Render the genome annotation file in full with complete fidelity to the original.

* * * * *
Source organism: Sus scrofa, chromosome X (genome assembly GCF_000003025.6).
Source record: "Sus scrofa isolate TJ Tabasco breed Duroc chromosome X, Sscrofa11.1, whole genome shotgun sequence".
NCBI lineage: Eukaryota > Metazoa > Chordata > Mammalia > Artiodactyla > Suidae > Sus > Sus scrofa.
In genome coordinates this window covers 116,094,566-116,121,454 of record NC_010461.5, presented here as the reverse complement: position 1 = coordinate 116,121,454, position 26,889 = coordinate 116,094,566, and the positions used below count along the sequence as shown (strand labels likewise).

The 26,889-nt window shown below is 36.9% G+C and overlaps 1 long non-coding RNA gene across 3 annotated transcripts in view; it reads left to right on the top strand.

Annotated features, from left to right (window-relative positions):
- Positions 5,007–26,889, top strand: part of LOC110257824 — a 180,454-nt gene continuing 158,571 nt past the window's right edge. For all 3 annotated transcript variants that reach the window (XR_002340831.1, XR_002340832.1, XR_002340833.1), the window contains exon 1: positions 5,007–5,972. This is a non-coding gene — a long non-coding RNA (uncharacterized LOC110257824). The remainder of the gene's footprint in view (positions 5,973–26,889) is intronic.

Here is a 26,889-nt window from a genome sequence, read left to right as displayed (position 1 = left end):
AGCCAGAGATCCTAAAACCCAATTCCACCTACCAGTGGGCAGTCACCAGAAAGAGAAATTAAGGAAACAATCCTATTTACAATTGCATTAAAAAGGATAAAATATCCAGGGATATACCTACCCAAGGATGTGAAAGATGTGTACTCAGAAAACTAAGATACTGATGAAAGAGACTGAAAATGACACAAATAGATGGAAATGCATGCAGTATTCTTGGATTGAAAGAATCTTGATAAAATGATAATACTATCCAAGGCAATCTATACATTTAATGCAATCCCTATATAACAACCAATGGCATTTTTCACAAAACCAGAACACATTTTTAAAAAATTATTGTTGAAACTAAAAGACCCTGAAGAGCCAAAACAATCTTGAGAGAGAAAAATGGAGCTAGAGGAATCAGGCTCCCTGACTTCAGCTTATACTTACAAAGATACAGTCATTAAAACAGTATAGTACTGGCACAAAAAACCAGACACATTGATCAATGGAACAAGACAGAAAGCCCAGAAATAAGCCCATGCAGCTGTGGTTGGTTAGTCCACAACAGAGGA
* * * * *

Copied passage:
Source organism: Sus scrofa, chromosome X (genome assembly GCF_000003025.6).
Source record: "Sus scrofa isolate TJ Tabasco breed Duroc chromosome X, Sscrofa11.1, whole genome shotgun sequence".
NCBI lineage: Eukaryota > Metazoa > Chordata > Mammalia > Artiodactyla > Suidae > Sus > Sus scrofa.
In genome coordinates this window covers 116,094,566-116,121,454 of record NC_010461.5, presented here as the reverse complement: position 1 = coordinate 116,121,454, position 26,889 = coordinate 116,094,566, and the positions used below count along the sequence as shown (strand labels likewise).

The 26,889-nt window shown below is 36.9% G+C and overlaps 1 long non-coding RNA gene across 3 annotated transcripts in view; it reads left to right on the top strand.

Annotated features, from left to right (window-relative positions):
- Positions 5,007–26,889, top strand: part of LOC110257824 — a 180,454-nt gene continuing 158,571 nt past the window's right edge. For all 3 annotated transcript variants that reach the window (XR_002340831.1, XR_002340832.1, XR_002340833.1), the window contains exon 1: positions 5,007–5,972. This is a non-coding gene — a long non-coding RNA (uncharacterized LOC110257824). The remainder of the gene's footprint in view (positions 5,973–26,889) is intronic.

Here is a 26,889-nt window from a genome sequence, read left to right as displayed (position 1 = left end):
AGCCAGAGATCCTAAAACCCAATTCCACCTACCAGTGGGCAGTCACCAGAAAGAGAAATTAAGGAAACAATCCTATTTACAATTGCATTAAAAAGGATAAAATATCCAGGGATATACCTACCCAAGGATGTGAAAGATGTGTACTCAGAAAACTAAGATACTGATGAAAGAGACTGAAAATGACACAAATAGATGGAAATGCATGCAGTATTCTTGGATTGAAAGAATCTTGATAAAATGATAATACTATCCAAGGCAATCTATACATTTAATGCAATCCCTATATAACAACCAATGGCATTTTTCACAAAACCAGAACACATTTTTAAAAAATTATTGTTGAAACTAAAAGACCCTGAAGAGCCAAAACAATCTTGAGAGAGAAAAATGGAGCTAGAGGAATCAGGCTCCCTGACTTCAGCTTATACTTACAAAGATACAGTCATTAAAACAGTATAGTACTGGCACAAAAAACCAGACACATTGATCAATGGAACAAGACAGAAAGCCCAGAAATAAGCCCATGCAGCTGTGGTTGGTTAGTCCACAACAGAGGA